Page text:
“Everything Happens a reason” is the opening line of the Mike Kelley created thriller What/If. This one line immediately pulls Netflix subscribers into the narrative. The placement of the line is perfect because Kelley’s anthology thriller is captivatingly addictive. Filled with more than a hint of late twentieth century noir / neo-noir, a healthy portion of drama and a side of citrussy mouth tingling twists, there is a little of everything for every audience member.
What is Kelley’s anthology thriller about?
Cause and effect, possibly the simplest way to look at the series, is an accurate description. What do you think might happen when good people go off the rails? What/If is what happens.
Every decision one makes ripples through life. Kelley’s series takes Netflix subscribers not on a journey through time and space or a visit to a mirror dimension but to a significantly darker plain where morality has no place.
Anne Montgomery, personified by Renée Zellweger, is every bit as manipulate as the character Robert Redford plays in the 1993 Adrian Lyne directed Indecent Proposal. Both characters know what they desire and go after it. Anne a venture capitalist with a sinisterly dark side to her nature.
Lisa Donovan, played by Jane Levy, is struggling to find funding for her fledging biotech start-up company Emigen. Anne presents Lisa with an intriguing proposal. The venture capitalist is coming to the table with $80 million. This $80 million is not as much an investment in Emigen as it is for one night with Sean Donovan. Sean, played by Blake Jenner, is Lisa’s husband.
What’s the catch? There is always a catch. Lisa and Sean are not allowed to discuss between them the night he spends with Anne. If they do speak of the night, the money will be taken away.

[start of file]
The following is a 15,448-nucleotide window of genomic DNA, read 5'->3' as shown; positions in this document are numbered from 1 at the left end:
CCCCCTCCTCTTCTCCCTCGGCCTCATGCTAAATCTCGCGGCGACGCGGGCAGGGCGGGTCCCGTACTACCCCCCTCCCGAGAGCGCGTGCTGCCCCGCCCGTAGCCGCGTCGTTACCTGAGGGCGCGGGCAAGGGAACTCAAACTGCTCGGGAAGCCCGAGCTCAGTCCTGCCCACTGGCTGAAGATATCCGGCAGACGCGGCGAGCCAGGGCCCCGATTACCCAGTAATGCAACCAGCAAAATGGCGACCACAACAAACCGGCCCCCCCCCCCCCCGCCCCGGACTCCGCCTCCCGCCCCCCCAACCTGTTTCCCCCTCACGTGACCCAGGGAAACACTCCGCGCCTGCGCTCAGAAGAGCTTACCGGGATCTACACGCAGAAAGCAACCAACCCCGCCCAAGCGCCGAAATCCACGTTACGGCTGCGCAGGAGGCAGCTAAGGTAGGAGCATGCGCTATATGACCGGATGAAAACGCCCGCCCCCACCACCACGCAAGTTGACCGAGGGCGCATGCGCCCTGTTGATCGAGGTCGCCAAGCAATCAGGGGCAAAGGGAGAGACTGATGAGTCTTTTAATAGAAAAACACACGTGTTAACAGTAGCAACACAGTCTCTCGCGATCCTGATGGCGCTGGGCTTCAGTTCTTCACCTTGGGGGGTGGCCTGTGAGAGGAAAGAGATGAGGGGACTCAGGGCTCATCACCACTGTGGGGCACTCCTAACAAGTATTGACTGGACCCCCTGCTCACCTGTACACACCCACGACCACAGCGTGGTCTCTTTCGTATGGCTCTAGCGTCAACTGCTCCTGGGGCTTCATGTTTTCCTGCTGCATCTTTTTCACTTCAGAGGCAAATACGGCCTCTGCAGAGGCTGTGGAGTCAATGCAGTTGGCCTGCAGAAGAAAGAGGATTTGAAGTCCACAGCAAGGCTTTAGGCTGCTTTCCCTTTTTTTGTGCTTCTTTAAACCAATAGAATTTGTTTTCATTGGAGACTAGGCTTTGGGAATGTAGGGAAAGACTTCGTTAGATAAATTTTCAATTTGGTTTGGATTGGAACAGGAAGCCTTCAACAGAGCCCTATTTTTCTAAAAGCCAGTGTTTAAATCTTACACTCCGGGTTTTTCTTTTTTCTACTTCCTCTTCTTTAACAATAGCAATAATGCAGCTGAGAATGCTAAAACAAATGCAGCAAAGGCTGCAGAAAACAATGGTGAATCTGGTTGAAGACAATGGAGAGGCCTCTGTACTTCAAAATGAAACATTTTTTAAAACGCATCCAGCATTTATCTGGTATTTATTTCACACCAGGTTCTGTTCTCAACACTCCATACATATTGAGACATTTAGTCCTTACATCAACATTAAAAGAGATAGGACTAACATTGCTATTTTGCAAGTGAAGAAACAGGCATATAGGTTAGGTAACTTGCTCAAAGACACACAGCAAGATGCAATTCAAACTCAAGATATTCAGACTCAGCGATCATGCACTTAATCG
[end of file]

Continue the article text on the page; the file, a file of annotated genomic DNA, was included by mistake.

Even though What/If is reminiscent of the 1993 film, there are obvious differences. In Kelley’s Netflix series, the immoral wealthy individual is a woman and the object of her desire is a man.
Is there a trailer?
Even though the series initially found an unfavourable score with Rotten Tomatoes, the score on the review-aggregation website for What/If has seen a marginal decrease from 49 to 47 per cent on the Tomatometer. The number is based on a total count of 131. At the time of writing this, there is no audience score.
For RogerEbert.com, Allison Shoemaker writes, “When Zellweger’s not on screen, What/If is a mostly empty, broad strokes neo-noir soap, frothy and forgettable. When she appears, it’s still all of those things– but dear lord, please pass the popcorn.”
Pilot Viruet, a critic with the Observer, is more favourable towards Kelley’s series. The critic writes, “What/If is a series that can’t really be judged on whether it’s “good” or “bad” (but if we must: it’s definitely the latter). It’s preposterous but compulsive; I can’t quite say I’ve enjoyed watching the episodes but I’m dying to see how it ends.”
My personal thoughts are somewhere between what Allison writes for Roger’s website and what Pilot writes for the Observer. What/If is not a series one should think of in black and white terms. It is more about the grey areas of personal taste. Personal taste is not based on what critics think. If you like the series, that’s fine. If you don’t like it, that’s fine too.